(Jamie) We’re back! Now let’s join Kyle and Dr. Anderson, Deputy Chief Economist for the American Farm Bureau Federation, as they discuss the national farm economy.
(Kyle) Hi this is Kyle Bauer from Kansas City. I have the opportunity to visit with Dr. John Anderson. He is with American Farm Bureau Federation and he is an economist with them and I thought we would do a bit exploring about the farm economy around the nation because he has the opportunity to see all the way from California to New York to Florida. Right now we’re starting into a time that a lot of the country is worried about an economic, I don’t want to call it a crisis, an economic down turn in agriculture. What do you see? (John) I think that’s fair. I think we are looking at an economic downturn. We’ve come through a multi-year period where we had high commodity prices. For a lot of our commodities we’re looking at record high commodity prices. Now, we’ve come down from that and we’re on the other side of that cycle. High prices generated high returns. High returns attracted a lot of investment into the sector, not just in the United States but around the country. And that increased production and now that higher production is on the market and that’s putting pressure on prices. We’ve got a few demand side issues I think. The strong dollar has made the export business pretty tough. But overall I think most of what we’re dealing with, for most of our commodities is just the increase in global supplies, the increase in production that has reached a point where it’s put pressure on prices. (Kyle) What part of the nation are you seeing the most stress right now? (John) You know I would say immediately the cattle sector has come under as much stress as any other sector out there and that’s a little bit ironic because we started out the year really strong in the cattle sector. But from about mid-summer on we’ve had as dramatic wreck in as short a time in that sector as I think we ever see. We are looking for a bottom and I think, maybe getting close to it, but the level of stress built pretty quickly in that sector. Apart from that I would say the other areas that are probably going to have maybe a little tougher time is parts of the eastern corn belt this year, really had a tough production year. A lot of wet weather in June and July made production rough. There were some farmers that are going to end up with a short crop. At the same time market prices are going down and that’s really the worst possible situation to be in in annual crop production. We will have some eastern corn belt farmers who are in that boat. (Kyle) One thing with the cattle industry, we kind of spread the risk, spread the downturn across the entire nation for the most part. (John) Yea, that’s true. It really has I think, it probably has been a little tougher and originated in the corn belt. We got some really big front end supplies out of a lot of the farmer/feeders up there and that kind of got the system backed up. But it really has spread to everybody and it’s been a widespread downturn. (Kyle) We’ve been visiting with Dr. John Anderson. He’s with American Farm Bureau Federation. This is Kyle Bauer reporting from Kansas City.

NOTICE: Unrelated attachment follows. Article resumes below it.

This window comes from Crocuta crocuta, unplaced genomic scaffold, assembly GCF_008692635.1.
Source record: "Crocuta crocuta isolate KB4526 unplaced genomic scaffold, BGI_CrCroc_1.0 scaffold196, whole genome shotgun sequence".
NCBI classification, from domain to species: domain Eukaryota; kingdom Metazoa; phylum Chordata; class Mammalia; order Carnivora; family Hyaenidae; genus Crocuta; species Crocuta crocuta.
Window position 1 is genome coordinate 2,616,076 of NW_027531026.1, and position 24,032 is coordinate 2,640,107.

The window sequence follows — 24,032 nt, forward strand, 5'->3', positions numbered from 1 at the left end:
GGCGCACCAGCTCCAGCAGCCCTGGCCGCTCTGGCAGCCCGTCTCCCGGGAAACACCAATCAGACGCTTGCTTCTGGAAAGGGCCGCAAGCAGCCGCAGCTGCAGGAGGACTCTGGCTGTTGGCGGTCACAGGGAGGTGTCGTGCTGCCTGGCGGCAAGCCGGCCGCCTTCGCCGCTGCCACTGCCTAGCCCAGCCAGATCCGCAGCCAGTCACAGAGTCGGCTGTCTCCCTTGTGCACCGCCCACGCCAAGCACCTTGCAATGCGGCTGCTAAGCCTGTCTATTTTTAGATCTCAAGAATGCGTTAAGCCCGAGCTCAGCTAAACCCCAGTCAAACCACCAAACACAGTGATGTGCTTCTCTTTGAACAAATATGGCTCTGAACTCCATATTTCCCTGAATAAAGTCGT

(Jamie) Thanks for joining us. I’m your host Jamie Bloom and I hope you enjoyed today’s show. See you next week on Farm Factor – we’re here every Tuesday on AGam in Kansas.